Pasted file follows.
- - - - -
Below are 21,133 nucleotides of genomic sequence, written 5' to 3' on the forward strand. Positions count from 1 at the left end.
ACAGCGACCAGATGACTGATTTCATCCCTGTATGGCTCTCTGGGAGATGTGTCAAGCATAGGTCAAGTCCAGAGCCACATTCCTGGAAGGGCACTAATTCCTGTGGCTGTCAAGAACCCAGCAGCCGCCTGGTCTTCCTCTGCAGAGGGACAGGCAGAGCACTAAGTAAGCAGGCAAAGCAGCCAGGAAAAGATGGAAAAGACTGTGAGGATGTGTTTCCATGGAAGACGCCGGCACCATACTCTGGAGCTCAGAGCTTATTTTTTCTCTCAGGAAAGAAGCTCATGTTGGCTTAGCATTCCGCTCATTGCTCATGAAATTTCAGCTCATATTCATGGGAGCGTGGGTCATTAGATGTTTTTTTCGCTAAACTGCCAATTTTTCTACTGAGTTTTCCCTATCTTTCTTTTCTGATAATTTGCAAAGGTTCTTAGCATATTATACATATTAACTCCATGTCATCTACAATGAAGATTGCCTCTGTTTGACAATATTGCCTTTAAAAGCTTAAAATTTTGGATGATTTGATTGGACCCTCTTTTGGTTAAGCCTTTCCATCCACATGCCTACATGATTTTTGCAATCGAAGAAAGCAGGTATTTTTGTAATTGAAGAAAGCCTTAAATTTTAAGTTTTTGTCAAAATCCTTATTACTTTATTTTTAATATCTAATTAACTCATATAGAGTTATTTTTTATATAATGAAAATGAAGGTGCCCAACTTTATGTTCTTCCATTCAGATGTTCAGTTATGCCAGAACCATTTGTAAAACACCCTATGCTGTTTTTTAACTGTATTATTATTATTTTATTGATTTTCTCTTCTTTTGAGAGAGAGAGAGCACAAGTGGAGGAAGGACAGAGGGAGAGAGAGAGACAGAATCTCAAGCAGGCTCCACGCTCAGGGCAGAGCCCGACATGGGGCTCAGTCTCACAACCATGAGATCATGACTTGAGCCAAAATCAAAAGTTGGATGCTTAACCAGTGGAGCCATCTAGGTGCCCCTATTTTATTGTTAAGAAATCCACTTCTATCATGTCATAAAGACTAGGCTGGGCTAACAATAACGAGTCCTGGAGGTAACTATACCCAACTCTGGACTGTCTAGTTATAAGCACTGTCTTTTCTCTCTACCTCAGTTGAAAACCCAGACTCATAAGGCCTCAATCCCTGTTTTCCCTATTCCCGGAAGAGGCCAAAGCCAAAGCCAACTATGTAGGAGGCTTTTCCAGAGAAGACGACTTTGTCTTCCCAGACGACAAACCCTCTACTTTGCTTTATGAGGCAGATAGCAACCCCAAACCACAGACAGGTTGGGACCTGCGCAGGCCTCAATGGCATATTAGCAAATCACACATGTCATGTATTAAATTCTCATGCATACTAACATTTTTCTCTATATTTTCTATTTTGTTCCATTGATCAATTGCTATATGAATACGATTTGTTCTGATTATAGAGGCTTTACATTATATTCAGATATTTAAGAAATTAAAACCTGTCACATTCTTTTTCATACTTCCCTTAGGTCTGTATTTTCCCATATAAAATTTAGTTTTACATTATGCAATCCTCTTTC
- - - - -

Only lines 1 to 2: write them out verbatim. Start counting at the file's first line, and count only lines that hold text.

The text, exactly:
Below are 21,133 nucleotides of genomic sequence, written 5' to 3' on the forward strand. Positions count from 1 at the left end.
ACAGCGACCAGATGACTGATTTCATCCCTGTATGGCTCTCTGGGAGATGTGTCAAGCATAGGTCAAGTCCAGAGCCACATTCCTGGAAGGGCACTAATTCCTGTGGCTGTCAAGAACCCAGCAGCCGCCTGGTCTTCCTCTGCAGAGGGACAGGCAGAGCACTAAGTAAGCAGGCAAAGCAGCCAGGAAAAGATGGAAAAGACTGTGAGGATGTGTTTCCATGGAAGACGCCGGCACCATACTCTGGAGCTCAGAGCTTATTTTTTCTCTCAGGAAAGAAGCTCATGTTGGCTTAGCATTCCGCTCATTGCTCATGAAATTTCAGCTCATATTCATGGGAGCGTGGGTCATTAGATGTTTTTTTCGCTAAACTGCCAATTTTTCTACTGAGTTTTCCCTATCTTTCTTTTCTGATAATTTGCAAAGGTTCTTAGCATATTATACATATTAACTCCATGTCATCTACAATGAAGATTGCCTCTGTTTGACAATATTGCCTTTAAAAGCTTAAAATTTTGGATGATTTGATTGGACCCTCTTTTGGTTAAGCCTTTCCATCCACATGCCTACATGATTTTTGCAATCGAAGAAAGCAGGTATTTTTGTAATTGAAGAAAGCCTTAAATTTTAAGTTTTTGTCAAAATCCTTATTACTTTATTTTTAATATCTAATTAACTCATATAGAGTTATTTTTTATATAATGAAAATGAAGGTGCCCAACTTTATGTTCTTCCATTCAGATGTTCAGTTATGCCAGAACCATTTGTAAAACACCCTATGCTGTTTTTTAACTGTATTATTATTATTTTATTGATTTTCTCTTCTTTTGAGAGAGAGAGAGCACAAGTGGAGGAAGGACAGAGGGAGAGAGAGAGACAGAATCTCAAGCAGGCTCCACGCTCAGGGCAGAGCCCGACATGGGGCTCAGTCTCACAACCATGAGATCATGACTTGAGCCAAAATCAAAAGTTGGATGCTTAACCAGTGGAGCCATCTAGGTGCCCCTATTTTATTGTTAAGAAATCCACTTCTATCATGTCATAAAGACTAGGCTGGGCTAACAATAACGAGTCCTGGAGGTAACTATACCCAACTCTGGACTGTCTAGTTATAAGCACTGTCTTTTCTCTCTACCTCAGTTGAAAACCCAGACTCATAAGGCCTCAATCCCTGTTTTCCCTATTCCCGGAAGAGGCCAAAGCCAAAGCCAACTATGTAGGAGGCTTTTCCAGAGAAGACGACTTTGTCTTCCCAGACGACAAACCCTCTACTTTGCTTTATGAGGCAGATAGCAACCCCAAACCACAGACAGGTTGGGACCTGCGCAGGCCTCAATGGCATATTAGCAAATCACACATGTCATGTATTAAATTCTCATGCATACTAACATTTTTCTCTATATTTTCTATTTTGTTCCATTGATCAATTGCTATATGAATACGATTTGTTCTGATTATAGAGGCTTTACATTATATTCAGATATTTAAGAAATTAAAACCTGTCACATTCTTTTTCATACTTCCCTTAGGTCTGTATTTTCCCATATAAAATTTAGTTTTACATTATGCAATCCTCTTTC